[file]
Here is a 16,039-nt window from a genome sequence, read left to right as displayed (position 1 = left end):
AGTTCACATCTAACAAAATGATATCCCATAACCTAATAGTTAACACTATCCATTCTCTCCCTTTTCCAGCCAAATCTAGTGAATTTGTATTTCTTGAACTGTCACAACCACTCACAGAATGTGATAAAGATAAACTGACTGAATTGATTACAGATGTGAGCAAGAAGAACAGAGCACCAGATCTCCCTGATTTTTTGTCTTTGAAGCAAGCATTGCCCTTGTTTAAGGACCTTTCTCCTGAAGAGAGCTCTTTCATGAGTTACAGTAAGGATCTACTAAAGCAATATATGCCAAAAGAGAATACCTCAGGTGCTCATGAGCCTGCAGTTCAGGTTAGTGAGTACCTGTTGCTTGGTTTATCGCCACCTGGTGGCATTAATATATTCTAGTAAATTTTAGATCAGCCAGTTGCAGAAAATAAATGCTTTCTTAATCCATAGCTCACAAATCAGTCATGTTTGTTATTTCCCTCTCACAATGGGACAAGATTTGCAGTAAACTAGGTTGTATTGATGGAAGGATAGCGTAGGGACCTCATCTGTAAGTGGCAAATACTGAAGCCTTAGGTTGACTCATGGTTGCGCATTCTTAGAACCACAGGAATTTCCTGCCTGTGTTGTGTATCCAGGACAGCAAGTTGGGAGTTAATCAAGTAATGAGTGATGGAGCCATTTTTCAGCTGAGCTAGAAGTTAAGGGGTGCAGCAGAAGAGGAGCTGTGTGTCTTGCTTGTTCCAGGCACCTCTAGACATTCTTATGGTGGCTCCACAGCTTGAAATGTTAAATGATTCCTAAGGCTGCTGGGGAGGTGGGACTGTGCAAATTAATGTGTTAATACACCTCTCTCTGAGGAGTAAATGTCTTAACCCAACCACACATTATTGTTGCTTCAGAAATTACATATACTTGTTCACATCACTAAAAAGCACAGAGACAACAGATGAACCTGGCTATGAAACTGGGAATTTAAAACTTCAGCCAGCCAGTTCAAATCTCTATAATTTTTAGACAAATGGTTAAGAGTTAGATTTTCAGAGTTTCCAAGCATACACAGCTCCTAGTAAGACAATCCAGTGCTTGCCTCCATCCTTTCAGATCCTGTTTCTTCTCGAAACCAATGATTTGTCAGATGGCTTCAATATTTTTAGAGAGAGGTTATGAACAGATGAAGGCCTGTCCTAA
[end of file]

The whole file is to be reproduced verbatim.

Here is a 16,039-nt window from a genome sequence, read left to right as displayed (position 1 = left end):
AGTTCACATCTAACAAAATGATATCCCATAACCTAATAGTTAACACTATCCATTCTCTCCCTTTTCCAGCCAAATCTAGTGAATTTGTATTTCTTGAACTGTCACAACCACTCACAGAATGTGATAAAGATAAACTGACTGAATTGATTACAGATGTGAGCAAGAAGAACAGAGCACCAGATCTCCCTGATTTTTTGTCTTTGAAGCAAGCATTGCCCTTGTTTAAGGACCTTTCTCCTGAAGAGAGCTCTTTCATGAGTTACAGTAAGGATCTACTAAAGCAATATATGCCAAAAGAGAATACCTCAGGTGCTCATGAGCCTGCAGTTCAGGTTAGTGAGTACCTGTTGCTTGGTTTATCGCCACCTGGTGGCATTAATATATTCTAGTAAATTTTAGATCAGCCAGTTGCAGAAAATAAATGCTTTCTTAATCCATAGCTCACAAATCAGTCATGTTTGTTATTTCCCTCTCACAATGGGACAAGATTTGCAGTAAACTAGGTTGTATTGATGGAAGGATAGCGTAGGGACCTCATCTGTAAGTGGCAAATACTGAAGCCTTAGGTTGACTCATGGTTGCGCATTCTTAGAACCACAGGAATTTCCTGCCTGTGTTGTGTATCCAGGACAGCAAGTTGGGAGTTAATCAAGTAATGAGTGATGGAGCCATTTTTCAGCTGAGCTAGAAGTTAAGGGGTGCAGCAGAAGAGGAGCTGTGTGTCTTGCTTGTTCCAGGCACCTCTAGACATTCTTATGGTGGCTCCACAGCTTGAAATGTTAAATGATTCCTAAGGCTGCTGGGGAGGTGGGACTGTGCAAATTAATGTGTTAATACACCTCTCTCTGAGGAGTAAATGTCTTAACCCAACCACACATTATTGTTGCTTCAGAAATTACATATACTTGTTCACATCACTAAAAAGCACAGAGACAACAGATGAACCTGGCTATGAAACTGGGAATTTAAAACTTCAGCCAGCCAGTTCAAATCTCTATAATTTTTAGACAAATGGTTAAGAGTTAGATTTTCAGAGTTTCCAAGCATACACAGCTCCTAGTAAGACAATCCAGTGCTTGCCTCCATCCTTTCAGATCCTGTTTCTTCTCGAAACCAATGATTTGTCAGATGGCTTCAATATTTTTAGAGAGAGGTTATGAACAGATGAAGGCCTGTCCTAA